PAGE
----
By Scott Tipton
Last week's Superman discussion got me thinking about the Fortress of Solitude, second only to the Batcave as the best known and most important superhero HQ in comics. Superman's Fortress has been a part of the Superman mythology almost from the start, having been first introduced over 70 years ago, in the pages of SUPERMAN #17 (July-August 1942), in "Muscles for Sale," by writer Jerry Siegel and artist John Sikela.
One of the first things we see that Superman has set up is his Trophy Room, which is modest compared to the wonders we would one day see in the Fortress:
Also unique to this early version of the Fortress is Superman's gymnasium; in the decades to come, it's never much suggested that Superman spends much time working out.
By 1958, the Fortress had evolved to the more familiar version that readers would grow accustomed to, as seen in "The Super-Key to Fort Superman" in ACTION COMICS #241, by writer Jerry Coleman and artist Wayne Boring. By this point the notion of the enormous key that Superman could lift was fully in place:
We also begin to see Superman indulge his sentimental side, with special "tribute rooms" created for his best friends: Lois Lane, Jimmy Olsen and Batman:
Superman also devotes time to his scientific pursuits in the Fortress now, such as doing some Kryptonite research with the help of a suit of lead armor (note the camera hookup that allows him to see out, since his x-ray vision can't penetrate lead):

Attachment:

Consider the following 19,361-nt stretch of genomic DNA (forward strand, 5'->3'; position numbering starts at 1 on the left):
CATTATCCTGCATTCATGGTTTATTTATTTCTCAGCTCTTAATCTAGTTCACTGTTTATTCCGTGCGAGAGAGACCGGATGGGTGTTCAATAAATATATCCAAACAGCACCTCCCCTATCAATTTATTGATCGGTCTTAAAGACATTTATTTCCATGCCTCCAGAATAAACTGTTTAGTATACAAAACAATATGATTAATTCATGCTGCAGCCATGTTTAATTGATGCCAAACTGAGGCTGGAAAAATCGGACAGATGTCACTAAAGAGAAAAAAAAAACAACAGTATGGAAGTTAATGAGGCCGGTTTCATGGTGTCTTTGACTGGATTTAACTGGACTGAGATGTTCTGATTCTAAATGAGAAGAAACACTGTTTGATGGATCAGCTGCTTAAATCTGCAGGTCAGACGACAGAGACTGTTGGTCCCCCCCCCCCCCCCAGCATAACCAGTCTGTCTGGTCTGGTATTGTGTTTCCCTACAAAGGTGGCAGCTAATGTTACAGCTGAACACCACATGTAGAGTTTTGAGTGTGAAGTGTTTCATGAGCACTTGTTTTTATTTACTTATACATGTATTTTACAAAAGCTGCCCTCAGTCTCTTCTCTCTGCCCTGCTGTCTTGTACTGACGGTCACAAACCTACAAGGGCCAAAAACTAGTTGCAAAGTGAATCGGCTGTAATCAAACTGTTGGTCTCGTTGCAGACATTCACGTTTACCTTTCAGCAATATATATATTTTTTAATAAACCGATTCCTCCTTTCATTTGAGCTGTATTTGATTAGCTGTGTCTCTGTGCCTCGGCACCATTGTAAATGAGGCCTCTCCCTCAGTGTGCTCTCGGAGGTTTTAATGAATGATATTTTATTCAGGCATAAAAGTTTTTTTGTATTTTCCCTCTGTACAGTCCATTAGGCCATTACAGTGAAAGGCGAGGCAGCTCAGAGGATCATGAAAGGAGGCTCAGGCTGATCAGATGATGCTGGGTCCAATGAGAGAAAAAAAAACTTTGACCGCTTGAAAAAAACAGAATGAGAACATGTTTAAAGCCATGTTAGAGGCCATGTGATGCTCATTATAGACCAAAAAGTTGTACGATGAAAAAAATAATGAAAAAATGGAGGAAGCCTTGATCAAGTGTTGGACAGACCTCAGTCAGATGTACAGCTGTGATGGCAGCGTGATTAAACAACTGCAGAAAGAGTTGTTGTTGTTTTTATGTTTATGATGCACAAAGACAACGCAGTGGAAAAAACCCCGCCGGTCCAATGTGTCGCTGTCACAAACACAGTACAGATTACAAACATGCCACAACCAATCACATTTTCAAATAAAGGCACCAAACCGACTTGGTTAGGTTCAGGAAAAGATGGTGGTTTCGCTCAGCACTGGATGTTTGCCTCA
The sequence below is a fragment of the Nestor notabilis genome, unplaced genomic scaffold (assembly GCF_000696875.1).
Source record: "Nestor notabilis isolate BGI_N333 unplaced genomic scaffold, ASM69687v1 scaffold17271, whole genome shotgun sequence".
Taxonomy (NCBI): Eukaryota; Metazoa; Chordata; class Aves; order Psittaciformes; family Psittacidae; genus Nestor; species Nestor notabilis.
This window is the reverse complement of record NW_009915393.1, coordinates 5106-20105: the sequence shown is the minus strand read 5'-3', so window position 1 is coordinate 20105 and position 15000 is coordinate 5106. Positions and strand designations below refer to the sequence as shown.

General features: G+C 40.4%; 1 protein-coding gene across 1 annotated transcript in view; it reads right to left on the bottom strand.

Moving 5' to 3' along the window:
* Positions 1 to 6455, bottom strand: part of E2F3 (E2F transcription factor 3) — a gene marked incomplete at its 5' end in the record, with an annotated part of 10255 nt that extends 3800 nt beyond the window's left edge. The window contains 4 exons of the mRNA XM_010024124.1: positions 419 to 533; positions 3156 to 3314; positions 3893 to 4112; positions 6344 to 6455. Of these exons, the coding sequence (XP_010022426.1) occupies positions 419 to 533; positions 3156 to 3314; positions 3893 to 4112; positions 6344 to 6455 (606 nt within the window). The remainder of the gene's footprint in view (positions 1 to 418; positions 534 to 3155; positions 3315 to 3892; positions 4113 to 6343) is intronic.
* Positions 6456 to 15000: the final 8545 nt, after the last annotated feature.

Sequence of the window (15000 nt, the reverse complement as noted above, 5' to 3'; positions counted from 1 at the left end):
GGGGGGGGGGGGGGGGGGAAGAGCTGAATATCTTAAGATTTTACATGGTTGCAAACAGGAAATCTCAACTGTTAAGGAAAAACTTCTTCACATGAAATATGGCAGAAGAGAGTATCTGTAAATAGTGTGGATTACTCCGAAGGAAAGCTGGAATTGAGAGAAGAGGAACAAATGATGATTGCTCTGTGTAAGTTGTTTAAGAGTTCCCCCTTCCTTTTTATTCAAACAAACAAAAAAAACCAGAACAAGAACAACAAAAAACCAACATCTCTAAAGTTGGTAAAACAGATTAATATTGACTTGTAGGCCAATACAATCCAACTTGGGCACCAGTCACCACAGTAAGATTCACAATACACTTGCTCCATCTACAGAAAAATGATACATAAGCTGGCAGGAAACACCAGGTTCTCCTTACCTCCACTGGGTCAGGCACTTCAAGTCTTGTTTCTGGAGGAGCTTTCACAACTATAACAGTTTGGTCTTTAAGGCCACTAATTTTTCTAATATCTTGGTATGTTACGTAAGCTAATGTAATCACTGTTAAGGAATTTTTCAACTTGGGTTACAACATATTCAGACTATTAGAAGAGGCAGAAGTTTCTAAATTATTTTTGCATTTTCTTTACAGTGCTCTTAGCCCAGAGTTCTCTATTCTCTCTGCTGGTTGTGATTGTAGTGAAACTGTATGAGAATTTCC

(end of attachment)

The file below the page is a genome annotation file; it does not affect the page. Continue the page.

Also in the Fortress is Superman's interplanetary zoo, which seems a little cruel from today's perspective, but hey – it was the fifties:
And then there's Superman's colossal diary, made of metal and engraved with Superman's super-tough fingernails (and in Kryptonese so no one but he can read it):
By the 1980s, Superman's Fortress of Solitude had grown to even grander proportions, as was explored in much detail in DC SPECIAL SERIES #26, a giant-size special focused on Superman's Fortress and all the secrets that lay within, as written by Roy Thomas and illustrated by Ross Andru and Romeo Tanghal. Here we saw. For example, Superman's Super-Weapons room, where he held all the secret weapons he'd confiscated from villains over the years:
I've also always liked the notion of Superman creating the colossal statues of his Kryptonian parents. A superman should be super-sentimental:
The Trophy Room only got bigger and more impressive over the years, too. I always liked the hanging ocean liner.
The Bottle City of Kandor was another longtime staple of the Fortress, a shrunken miniature Kryptonian city that Superman would visit from time to time for a little taste of his home planet.
On very rare occasions, you even get a glimpse of Superman's living room:
Cinematic versions of the Fortress have sometimes taken a different approach, such as Richard Donner's crystalline concept in his 1978 SUPERMAN: THE MOVIE, which looked colder and more alien, but had a striking, impressive look all its own.
SUPERMAN: THE ANIMATED SERIES slowly built the Fortress over the course of its run, adding such staples as the Phantom Zone projector and the alien zoo bit by bit, but the best look at the Fortress as its most commonly thought of came in JUSTICE LEAGUE UNLIMITED, in "For the Man Who Has Everything," in which all the most well-known facets of the Fortress are seen and utilized as Superman, Batman and Wonder Woman battle the alien warlord Mongul through its halls and chambers.